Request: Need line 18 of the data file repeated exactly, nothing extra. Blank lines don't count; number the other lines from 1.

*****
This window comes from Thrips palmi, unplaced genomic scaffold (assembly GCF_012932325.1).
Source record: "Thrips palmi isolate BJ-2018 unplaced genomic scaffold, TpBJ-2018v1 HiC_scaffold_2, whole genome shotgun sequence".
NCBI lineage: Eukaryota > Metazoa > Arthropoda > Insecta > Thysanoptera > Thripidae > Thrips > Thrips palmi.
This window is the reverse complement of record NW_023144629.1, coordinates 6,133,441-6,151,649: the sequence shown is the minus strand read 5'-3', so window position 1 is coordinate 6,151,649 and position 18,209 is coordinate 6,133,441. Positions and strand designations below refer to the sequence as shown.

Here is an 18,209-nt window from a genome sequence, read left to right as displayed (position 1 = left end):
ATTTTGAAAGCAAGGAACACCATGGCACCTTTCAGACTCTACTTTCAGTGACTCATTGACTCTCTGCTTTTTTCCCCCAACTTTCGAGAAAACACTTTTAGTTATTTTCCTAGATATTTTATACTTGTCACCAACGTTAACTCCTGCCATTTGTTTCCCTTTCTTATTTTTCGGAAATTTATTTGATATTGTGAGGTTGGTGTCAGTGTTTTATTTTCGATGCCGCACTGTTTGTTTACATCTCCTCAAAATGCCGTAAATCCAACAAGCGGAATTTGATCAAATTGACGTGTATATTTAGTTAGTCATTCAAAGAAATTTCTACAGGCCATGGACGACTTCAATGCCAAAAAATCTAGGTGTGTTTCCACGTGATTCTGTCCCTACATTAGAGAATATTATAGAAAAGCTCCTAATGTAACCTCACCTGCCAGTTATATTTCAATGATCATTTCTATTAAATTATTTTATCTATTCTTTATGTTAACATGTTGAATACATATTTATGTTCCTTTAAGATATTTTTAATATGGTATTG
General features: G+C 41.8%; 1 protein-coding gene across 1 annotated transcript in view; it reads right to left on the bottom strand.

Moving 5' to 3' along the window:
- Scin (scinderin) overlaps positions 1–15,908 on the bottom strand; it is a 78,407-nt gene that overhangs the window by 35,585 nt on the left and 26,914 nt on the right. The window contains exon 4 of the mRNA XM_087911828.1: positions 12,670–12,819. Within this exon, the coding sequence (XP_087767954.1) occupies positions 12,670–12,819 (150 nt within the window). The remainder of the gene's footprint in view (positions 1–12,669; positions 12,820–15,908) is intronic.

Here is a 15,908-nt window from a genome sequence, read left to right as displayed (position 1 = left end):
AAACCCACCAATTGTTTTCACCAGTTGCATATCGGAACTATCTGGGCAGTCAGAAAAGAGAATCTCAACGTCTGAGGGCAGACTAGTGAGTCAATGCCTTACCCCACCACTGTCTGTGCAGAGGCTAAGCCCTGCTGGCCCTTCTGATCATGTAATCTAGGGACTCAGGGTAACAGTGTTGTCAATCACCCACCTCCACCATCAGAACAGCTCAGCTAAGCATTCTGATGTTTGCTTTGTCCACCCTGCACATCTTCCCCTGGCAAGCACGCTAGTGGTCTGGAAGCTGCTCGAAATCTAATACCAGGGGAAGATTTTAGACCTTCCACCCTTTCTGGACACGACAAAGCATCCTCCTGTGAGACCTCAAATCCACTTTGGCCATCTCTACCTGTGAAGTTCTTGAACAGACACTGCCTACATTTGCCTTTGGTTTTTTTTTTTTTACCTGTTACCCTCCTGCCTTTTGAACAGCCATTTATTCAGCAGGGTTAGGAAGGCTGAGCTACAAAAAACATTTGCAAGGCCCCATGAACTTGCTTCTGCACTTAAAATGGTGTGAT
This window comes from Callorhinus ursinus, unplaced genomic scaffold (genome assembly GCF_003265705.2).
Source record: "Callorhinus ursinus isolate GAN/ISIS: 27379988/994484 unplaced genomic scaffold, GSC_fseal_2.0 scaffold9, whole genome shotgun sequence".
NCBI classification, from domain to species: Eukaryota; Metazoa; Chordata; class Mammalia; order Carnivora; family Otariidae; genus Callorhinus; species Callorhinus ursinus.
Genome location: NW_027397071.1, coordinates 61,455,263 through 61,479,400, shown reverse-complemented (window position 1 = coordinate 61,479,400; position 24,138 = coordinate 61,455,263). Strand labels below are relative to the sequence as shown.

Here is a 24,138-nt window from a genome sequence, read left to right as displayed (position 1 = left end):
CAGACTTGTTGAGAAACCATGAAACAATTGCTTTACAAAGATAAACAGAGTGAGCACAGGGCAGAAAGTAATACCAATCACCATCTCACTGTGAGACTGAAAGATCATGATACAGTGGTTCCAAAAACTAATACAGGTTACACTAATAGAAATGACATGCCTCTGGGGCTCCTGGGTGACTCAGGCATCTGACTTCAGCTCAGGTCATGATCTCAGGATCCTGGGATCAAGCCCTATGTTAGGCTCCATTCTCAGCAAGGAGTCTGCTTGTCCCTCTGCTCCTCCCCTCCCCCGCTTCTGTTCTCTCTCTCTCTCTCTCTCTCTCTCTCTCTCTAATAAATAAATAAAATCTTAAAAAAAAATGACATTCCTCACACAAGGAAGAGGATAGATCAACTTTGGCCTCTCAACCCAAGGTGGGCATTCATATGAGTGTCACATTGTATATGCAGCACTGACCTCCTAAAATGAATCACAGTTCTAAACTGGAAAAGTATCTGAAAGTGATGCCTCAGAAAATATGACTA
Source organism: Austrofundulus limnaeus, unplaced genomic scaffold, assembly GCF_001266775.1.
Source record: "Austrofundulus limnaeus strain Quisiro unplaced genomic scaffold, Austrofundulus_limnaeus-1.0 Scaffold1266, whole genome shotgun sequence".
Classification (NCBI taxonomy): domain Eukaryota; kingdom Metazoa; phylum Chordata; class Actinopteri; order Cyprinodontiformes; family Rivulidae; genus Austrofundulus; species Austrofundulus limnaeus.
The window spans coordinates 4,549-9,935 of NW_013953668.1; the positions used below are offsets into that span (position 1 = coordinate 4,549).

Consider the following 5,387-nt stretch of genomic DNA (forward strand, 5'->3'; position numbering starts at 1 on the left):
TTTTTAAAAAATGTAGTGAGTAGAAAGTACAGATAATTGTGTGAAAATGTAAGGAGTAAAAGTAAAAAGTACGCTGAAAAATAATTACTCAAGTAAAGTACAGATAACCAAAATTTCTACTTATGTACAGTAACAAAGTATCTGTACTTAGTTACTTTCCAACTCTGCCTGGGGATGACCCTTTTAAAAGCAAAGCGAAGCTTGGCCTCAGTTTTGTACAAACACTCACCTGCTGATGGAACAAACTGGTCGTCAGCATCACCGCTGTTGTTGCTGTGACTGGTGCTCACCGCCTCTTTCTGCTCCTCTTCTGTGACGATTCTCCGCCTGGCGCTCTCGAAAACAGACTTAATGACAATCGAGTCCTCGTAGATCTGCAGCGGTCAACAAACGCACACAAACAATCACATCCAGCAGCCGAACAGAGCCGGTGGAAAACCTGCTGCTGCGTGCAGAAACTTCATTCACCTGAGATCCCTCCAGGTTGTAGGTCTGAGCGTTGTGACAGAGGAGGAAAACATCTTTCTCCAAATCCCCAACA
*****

Source organism: Austrofundulus limnaeus, unplaced genomic scaffold, assembly GCF_001266775.1.